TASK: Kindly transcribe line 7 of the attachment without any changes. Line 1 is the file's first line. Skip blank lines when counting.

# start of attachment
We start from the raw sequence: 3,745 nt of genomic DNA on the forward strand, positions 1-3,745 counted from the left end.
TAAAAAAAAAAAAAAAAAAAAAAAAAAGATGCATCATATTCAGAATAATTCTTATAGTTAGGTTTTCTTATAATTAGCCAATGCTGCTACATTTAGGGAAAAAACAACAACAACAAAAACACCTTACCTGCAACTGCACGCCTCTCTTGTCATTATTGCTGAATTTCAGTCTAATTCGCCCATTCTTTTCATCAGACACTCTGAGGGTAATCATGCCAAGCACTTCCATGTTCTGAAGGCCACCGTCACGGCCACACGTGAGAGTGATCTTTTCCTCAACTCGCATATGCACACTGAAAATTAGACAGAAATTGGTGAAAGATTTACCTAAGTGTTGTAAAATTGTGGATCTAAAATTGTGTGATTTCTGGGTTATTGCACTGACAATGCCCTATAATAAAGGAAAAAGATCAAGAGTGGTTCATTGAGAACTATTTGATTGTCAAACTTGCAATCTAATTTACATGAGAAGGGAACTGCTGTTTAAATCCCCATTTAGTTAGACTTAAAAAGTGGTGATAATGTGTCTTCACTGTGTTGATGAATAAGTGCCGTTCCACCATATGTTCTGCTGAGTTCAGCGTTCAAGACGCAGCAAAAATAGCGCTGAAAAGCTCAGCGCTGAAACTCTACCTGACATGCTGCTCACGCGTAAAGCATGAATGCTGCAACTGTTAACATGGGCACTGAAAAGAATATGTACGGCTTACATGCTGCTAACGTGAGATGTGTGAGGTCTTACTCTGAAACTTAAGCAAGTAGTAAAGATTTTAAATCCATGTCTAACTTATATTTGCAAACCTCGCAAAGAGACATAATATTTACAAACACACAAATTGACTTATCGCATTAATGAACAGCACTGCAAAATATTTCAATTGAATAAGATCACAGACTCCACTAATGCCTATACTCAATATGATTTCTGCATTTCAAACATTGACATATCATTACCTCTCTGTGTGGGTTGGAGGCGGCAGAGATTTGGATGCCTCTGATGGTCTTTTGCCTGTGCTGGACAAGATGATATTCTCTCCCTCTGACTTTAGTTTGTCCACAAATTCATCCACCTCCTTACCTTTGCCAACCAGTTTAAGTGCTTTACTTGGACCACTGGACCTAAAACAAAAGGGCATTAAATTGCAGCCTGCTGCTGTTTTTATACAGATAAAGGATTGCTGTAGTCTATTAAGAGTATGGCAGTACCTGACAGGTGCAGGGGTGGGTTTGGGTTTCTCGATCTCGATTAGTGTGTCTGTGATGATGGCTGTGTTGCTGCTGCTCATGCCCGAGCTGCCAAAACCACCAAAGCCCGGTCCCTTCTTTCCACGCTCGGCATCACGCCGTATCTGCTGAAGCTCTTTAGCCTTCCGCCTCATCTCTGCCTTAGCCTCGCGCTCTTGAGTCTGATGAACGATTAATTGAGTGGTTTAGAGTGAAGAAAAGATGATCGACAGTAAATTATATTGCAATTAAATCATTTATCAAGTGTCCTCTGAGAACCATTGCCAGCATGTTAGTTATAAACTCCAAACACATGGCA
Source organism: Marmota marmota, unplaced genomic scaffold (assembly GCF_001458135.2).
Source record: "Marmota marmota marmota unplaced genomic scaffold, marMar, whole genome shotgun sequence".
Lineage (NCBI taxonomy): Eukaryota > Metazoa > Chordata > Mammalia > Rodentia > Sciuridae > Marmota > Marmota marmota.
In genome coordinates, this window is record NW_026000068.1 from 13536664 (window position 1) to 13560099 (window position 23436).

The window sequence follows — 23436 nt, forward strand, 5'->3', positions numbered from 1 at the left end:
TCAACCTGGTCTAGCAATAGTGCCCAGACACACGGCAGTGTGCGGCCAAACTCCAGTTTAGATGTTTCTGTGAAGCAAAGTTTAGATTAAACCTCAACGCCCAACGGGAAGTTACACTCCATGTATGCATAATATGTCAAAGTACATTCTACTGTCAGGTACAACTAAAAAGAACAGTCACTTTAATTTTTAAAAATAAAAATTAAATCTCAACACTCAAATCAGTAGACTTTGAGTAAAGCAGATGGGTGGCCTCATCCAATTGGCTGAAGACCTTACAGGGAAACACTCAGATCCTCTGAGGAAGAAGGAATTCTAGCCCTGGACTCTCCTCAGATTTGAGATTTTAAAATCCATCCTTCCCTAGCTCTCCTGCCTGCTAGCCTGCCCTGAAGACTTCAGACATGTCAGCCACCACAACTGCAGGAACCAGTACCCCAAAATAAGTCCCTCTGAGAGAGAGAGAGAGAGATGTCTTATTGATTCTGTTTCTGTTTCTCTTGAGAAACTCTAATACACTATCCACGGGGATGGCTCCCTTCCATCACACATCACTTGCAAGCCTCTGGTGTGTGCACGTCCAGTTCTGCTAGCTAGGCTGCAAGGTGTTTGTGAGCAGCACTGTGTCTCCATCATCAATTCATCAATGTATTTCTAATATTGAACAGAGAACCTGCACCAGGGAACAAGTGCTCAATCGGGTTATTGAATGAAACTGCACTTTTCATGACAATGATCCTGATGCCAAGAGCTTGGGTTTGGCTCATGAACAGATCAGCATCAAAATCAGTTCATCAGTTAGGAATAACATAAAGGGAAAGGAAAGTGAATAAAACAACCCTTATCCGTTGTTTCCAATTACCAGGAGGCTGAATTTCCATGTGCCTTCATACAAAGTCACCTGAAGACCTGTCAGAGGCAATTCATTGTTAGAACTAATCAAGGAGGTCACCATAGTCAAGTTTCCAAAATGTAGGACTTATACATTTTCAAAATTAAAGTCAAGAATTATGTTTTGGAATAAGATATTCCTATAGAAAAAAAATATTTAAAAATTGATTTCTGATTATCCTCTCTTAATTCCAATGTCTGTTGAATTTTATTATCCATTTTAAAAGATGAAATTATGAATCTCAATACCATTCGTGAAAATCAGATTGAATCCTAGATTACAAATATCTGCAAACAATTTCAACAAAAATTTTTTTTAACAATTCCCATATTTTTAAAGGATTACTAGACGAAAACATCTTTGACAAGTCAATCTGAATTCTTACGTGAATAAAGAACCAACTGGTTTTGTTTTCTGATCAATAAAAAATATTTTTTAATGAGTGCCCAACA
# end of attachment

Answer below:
The window sequence follows — 23436 nt, forward strand, 5'->3', positions numbered from 1 at the left end: